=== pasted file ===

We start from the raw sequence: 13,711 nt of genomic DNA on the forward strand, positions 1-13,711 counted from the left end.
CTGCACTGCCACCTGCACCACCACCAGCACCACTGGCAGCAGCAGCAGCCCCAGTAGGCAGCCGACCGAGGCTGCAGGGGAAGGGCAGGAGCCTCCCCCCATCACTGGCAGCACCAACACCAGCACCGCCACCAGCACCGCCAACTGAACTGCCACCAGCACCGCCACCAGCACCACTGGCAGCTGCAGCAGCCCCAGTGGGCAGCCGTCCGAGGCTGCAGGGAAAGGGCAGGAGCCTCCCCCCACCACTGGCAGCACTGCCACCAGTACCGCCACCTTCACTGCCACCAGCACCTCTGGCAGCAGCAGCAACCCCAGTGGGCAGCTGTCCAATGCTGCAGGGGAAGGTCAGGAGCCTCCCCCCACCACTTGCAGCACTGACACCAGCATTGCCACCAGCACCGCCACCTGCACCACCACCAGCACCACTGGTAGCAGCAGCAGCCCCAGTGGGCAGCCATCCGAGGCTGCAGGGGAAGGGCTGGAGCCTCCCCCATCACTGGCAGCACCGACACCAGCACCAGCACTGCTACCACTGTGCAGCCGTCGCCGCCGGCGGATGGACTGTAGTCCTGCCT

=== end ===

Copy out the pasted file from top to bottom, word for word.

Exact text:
We start from the raw sequence: 13,711 nt of genomic DNA on the forward strand, positions 1-13,711 counted from the left end.
CTGCACTGCCACCTGCACCACCACCAGCACCACTGGCAGCAGCAGCAGCCCCAGTAGGCAGCCGACCGAGGCTGCAGGGGAAGGGCAGGAGCCTCCCCCCATCACTGGCAGCACCAACACCAGCACCGCCACCAGCACCGCCAACTGAACTGCCACCAGCACCGCCACCAGCACCACTGGCAGCTGCAGCAGCCCCAGTGGGCAGCCGTCCGAGGCTGCAGGGAAAGGGCAGGAGCCTCCCCCCACCACTGGCAGCACTGCCACCAGTACCGCCACCTTCACTGCCACCAGCACCTCTGGCAGCAGCAGCAACCCCAGTGGGCAGCTGTCCAATGCTGCAGGGGAAGGTCAGGAGCCTCCCCCCACCACTTGCAGCACTGACACCAGCATTGCCACCAGCACCGCCACCTGCACCACCACCAGCACCACTGGTAGCAGCAGCAGCCCCAGTGGGCAGCCATCCGAGGCTGCAGGGGAAGGGCTGGAGCCTCCCCCATCACTGGCAGCACCGACACCAGCACCAGCACTGCTACCACTGTGCAGCCGTCGCCGCCGGCGGATGGACTGTAGTCCTGCCT